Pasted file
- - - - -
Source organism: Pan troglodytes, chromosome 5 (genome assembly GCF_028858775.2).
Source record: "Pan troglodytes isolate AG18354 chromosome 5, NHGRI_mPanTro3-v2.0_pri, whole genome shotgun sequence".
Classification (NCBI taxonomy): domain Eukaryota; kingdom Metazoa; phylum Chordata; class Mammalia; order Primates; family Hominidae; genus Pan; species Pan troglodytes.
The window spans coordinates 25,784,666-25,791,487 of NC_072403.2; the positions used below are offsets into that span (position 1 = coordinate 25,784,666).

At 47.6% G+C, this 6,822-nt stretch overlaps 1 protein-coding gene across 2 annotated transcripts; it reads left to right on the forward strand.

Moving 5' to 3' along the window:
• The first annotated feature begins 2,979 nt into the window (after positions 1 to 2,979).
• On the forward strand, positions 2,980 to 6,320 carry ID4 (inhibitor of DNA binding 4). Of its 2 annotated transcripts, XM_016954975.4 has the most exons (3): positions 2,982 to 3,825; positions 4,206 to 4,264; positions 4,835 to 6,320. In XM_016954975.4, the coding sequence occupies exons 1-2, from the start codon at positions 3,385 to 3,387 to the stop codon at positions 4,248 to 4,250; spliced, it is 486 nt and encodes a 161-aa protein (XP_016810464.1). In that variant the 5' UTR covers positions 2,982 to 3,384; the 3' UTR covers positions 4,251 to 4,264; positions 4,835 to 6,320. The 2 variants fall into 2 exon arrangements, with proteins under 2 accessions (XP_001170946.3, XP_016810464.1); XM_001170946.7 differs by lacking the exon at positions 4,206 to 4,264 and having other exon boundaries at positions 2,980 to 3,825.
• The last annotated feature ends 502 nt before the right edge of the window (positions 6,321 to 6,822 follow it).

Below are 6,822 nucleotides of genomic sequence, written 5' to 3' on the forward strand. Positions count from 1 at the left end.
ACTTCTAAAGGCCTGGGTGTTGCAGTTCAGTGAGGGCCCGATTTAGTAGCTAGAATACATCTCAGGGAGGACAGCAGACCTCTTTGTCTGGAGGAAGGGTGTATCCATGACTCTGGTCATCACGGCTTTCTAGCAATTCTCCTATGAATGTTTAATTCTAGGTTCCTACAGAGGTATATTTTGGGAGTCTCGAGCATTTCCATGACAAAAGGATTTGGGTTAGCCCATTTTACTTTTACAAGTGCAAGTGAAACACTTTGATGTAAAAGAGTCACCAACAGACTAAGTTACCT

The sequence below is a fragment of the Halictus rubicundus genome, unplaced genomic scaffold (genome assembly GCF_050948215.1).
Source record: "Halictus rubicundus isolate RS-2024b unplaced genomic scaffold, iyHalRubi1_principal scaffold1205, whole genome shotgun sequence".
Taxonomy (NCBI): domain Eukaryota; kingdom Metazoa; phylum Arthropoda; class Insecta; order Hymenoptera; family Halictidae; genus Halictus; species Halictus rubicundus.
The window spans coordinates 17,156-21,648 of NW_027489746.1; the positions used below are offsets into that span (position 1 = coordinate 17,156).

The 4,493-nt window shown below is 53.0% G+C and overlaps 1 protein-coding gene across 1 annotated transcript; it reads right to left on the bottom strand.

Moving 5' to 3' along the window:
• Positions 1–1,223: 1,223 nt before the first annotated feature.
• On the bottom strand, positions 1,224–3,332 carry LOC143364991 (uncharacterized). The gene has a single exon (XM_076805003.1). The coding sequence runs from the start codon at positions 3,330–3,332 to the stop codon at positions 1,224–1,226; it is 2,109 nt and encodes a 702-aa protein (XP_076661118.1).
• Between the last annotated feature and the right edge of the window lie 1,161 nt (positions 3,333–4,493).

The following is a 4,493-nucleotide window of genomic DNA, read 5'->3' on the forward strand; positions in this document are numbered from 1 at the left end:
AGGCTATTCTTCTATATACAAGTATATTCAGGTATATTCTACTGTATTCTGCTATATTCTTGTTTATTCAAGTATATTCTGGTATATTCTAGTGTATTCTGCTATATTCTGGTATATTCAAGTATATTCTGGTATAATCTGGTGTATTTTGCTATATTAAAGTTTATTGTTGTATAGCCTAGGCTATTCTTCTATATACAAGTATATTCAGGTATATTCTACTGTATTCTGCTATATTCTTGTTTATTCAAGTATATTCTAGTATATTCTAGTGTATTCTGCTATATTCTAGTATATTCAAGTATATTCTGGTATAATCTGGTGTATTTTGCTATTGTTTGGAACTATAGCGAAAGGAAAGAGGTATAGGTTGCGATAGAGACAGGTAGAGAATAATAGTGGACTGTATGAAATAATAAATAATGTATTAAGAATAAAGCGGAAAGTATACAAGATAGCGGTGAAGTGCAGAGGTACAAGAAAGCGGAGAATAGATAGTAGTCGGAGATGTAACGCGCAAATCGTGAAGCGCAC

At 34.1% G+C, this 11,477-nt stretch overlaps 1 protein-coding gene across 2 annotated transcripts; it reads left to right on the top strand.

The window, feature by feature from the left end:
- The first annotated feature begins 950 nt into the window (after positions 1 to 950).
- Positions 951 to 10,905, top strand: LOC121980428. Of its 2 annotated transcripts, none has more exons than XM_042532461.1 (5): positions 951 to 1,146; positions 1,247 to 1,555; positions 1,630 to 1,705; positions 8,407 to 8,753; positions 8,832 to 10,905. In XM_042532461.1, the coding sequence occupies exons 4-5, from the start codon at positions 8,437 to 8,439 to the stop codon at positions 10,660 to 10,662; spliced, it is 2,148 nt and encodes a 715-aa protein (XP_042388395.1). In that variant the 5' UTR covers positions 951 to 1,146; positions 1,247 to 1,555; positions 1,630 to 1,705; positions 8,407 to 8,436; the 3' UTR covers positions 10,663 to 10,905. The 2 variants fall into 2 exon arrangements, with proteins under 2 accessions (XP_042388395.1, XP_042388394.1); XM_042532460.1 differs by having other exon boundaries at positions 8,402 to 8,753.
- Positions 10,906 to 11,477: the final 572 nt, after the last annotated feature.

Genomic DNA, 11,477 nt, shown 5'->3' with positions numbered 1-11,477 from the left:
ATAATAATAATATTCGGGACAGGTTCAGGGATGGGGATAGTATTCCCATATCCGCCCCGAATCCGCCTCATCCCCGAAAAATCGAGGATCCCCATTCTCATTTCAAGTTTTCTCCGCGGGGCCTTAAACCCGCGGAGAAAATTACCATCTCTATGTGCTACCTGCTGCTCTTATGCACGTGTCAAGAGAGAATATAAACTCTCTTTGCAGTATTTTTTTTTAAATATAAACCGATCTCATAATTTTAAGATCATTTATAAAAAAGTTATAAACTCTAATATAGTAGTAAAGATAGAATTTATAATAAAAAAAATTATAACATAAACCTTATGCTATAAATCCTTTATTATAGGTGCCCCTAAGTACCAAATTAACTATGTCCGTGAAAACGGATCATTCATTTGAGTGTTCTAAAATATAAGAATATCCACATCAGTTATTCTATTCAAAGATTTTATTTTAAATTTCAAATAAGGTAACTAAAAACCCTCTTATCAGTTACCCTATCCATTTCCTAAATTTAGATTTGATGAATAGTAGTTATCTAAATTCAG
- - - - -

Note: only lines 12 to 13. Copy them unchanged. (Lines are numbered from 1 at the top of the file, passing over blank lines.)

The sequence below is a fragment of the Halictus rubicundus genome, unplaced genomic scaffold (genome assembly GCF_050948215.1).
Source record: "Halictus rubicundus isolate RS-2024b unplaced genomic scaffold, iyHalRubi1_principal scaffold1205, whole genome shotgun sequence".